Who will play on the Canucks third line?

What reset?

Seldom has a team’s roster been changed so little yet produced so much pre-season uncertainty. That’s precisely where the Canucks roster stands, with few new additions, some significant subtractions, and a new decision maker with a plethora of mediocre options at his disposal.

Fans expect something to be done on the blue-line before the regular season begins, but it’s likely that the Canucks roster has the basic configuration that it will for the near future at the forward position.

Henrik Sedin, Daniel Sedin, Alex Burrows, Ryan Kesler and David Booth all figure to be in the top six. It is in the bottom six that most of the question marks remain:

    • How many young players will stick with the big club?
    • How many journeymen will make the big club?
    • Will there be any more additions?
    • What skills will be emphasized in these open spots?

To me, the most interesting part of the roster is the third line because there are so many numbers of ways that coach John Tortorella could take the team.

Lets take a look at some of the top choices Torts could make about the perpetually perplexing third line.

The scoring line – Chris Higgins, Jordan Schroeder, Jannik Hansen

This line has some major benefits. First, it would take some of the scoring heat off of the second line.

It’s still not clear whether David Booth can be counted on to provide consistent offense or whether Ryan Kesler will fully return to his all-star form.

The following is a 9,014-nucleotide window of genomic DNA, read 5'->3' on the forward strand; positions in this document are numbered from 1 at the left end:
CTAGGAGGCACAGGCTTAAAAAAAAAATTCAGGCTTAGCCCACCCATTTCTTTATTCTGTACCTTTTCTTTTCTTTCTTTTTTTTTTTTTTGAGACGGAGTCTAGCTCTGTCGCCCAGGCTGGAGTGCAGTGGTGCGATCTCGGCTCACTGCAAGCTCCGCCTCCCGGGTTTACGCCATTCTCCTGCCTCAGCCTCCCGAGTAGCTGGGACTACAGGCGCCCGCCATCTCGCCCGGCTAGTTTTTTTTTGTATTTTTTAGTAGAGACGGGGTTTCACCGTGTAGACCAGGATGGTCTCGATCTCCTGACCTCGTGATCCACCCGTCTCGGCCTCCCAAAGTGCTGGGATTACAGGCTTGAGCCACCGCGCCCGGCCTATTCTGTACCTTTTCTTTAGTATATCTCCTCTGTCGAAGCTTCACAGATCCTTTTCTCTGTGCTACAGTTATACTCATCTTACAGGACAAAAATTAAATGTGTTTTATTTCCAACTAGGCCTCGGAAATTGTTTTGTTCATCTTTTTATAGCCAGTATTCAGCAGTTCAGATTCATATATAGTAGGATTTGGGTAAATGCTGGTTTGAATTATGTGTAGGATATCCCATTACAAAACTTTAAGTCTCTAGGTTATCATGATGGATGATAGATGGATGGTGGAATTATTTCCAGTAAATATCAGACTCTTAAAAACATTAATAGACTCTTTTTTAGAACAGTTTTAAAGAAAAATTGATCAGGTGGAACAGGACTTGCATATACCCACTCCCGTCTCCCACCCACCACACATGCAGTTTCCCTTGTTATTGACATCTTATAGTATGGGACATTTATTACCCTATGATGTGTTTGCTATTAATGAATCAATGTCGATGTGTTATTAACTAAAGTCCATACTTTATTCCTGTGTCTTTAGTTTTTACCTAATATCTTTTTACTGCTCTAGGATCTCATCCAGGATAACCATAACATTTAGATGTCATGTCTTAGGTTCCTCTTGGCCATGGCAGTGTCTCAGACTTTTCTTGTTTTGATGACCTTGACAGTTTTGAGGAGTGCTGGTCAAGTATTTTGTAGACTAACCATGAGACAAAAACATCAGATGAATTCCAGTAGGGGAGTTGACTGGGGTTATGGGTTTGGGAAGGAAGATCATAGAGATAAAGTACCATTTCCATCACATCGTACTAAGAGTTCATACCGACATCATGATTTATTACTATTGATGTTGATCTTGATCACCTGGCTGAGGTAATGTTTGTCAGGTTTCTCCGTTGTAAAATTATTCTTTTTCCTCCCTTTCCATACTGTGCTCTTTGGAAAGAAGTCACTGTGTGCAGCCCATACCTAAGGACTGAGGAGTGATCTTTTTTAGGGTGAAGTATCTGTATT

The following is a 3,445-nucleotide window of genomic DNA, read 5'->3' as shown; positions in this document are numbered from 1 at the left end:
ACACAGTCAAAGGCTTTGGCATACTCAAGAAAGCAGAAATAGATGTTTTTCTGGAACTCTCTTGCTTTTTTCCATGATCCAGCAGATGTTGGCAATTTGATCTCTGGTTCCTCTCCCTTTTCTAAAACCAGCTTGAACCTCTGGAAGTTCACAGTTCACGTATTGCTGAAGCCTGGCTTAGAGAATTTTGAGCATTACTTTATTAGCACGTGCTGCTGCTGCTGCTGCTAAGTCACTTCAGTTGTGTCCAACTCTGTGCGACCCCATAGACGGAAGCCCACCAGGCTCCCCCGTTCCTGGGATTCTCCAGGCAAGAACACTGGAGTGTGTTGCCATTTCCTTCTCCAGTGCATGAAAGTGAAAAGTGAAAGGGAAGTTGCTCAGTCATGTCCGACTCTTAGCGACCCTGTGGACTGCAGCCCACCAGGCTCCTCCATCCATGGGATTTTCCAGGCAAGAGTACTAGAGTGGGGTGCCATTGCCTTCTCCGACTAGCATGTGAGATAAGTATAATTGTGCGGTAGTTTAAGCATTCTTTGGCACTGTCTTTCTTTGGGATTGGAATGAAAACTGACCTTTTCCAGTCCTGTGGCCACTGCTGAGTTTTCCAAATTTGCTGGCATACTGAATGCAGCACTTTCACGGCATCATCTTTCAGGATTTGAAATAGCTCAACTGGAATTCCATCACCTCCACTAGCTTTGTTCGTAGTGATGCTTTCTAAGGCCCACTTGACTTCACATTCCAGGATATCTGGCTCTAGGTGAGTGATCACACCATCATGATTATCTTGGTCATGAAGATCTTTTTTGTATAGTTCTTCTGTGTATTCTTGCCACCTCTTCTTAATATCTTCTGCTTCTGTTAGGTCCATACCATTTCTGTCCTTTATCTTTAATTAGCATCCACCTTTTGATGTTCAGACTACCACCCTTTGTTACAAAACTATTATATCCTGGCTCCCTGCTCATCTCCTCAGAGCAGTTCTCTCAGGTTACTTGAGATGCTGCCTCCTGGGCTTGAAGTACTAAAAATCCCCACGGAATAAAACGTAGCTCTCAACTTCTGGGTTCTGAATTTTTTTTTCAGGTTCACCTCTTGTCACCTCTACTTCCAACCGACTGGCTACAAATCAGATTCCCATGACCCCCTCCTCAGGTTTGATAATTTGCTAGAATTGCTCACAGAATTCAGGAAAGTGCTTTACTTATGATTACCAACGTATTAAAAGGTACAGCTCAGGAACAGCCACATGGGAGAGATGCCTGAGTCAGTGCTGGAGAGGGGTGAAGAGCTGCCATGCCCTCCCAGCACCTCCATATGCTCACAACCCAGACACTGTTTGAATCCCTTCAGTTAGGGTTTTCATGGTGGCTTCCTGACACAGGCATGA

There is something to be said for a balanced roster that can roll four lines, and this would be a good way to attempt that. This combination would be a fast skating line with a good balance of offensive ability, defensive responsibility, and a bit of sandpaper.

The downside to having this kind of a third line is that Schroeder is a small forward who is not known for his defensive game.

Also, the fact that he is centering the third line would obviously mean that he is not playing a tremendous offensive game as a second line winger.

Perhaps that would be the best case scenario, with Schroeder chipping in offensively while a bigger, tougher forward could center the third line.

The safe line – Chris Higgins, Brad Richardson, Jannik Hansen

This is perhaps the most “conventional” third line option currently available to the Canucks.


So just who will be on the third line anyways?

Richardson in theory could provide some offense, although he has yet to really do that consistently at the NHL level.

Richardson is a good skater who offers some grit, some toughness and some valuable checking line experience.

This is more than likely the most defensively responsible option at third line for the Canucks.

I think the job is Richardson’s to lose, and the decision may come down to the chemistry between the long-time Canucks and the new centre.

The “beat-em-up” line – Jannik Hansen, Brendan Gaunce, Zack Kassian

I don’t think this is the route they should, or would, go.

I just like the idea of a 6’2, 200lb face-off machine at centre with a 6’3, 215lb power forward on his right wing with a pesky forward who can skate like the wind on his left.

This would be a very intriguing line if both Gaunce and Kassian can improve their skating, but there is virtually zero chance of seeing this line in 2013 due to Gaunce’s slow foot speed.

I’d like to see the team at least try this line in training camp to see if they can keep up speed-wise.

It will be fascinating to see, and ultimately indicative of how Tortorella is going to coach in the future, if he goes with the “scoring” line or the “safe” line.

The wildcard for this team is going to be Jordan Schroeder. As he goes, so do the Canucks.


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About Travis Erbacher

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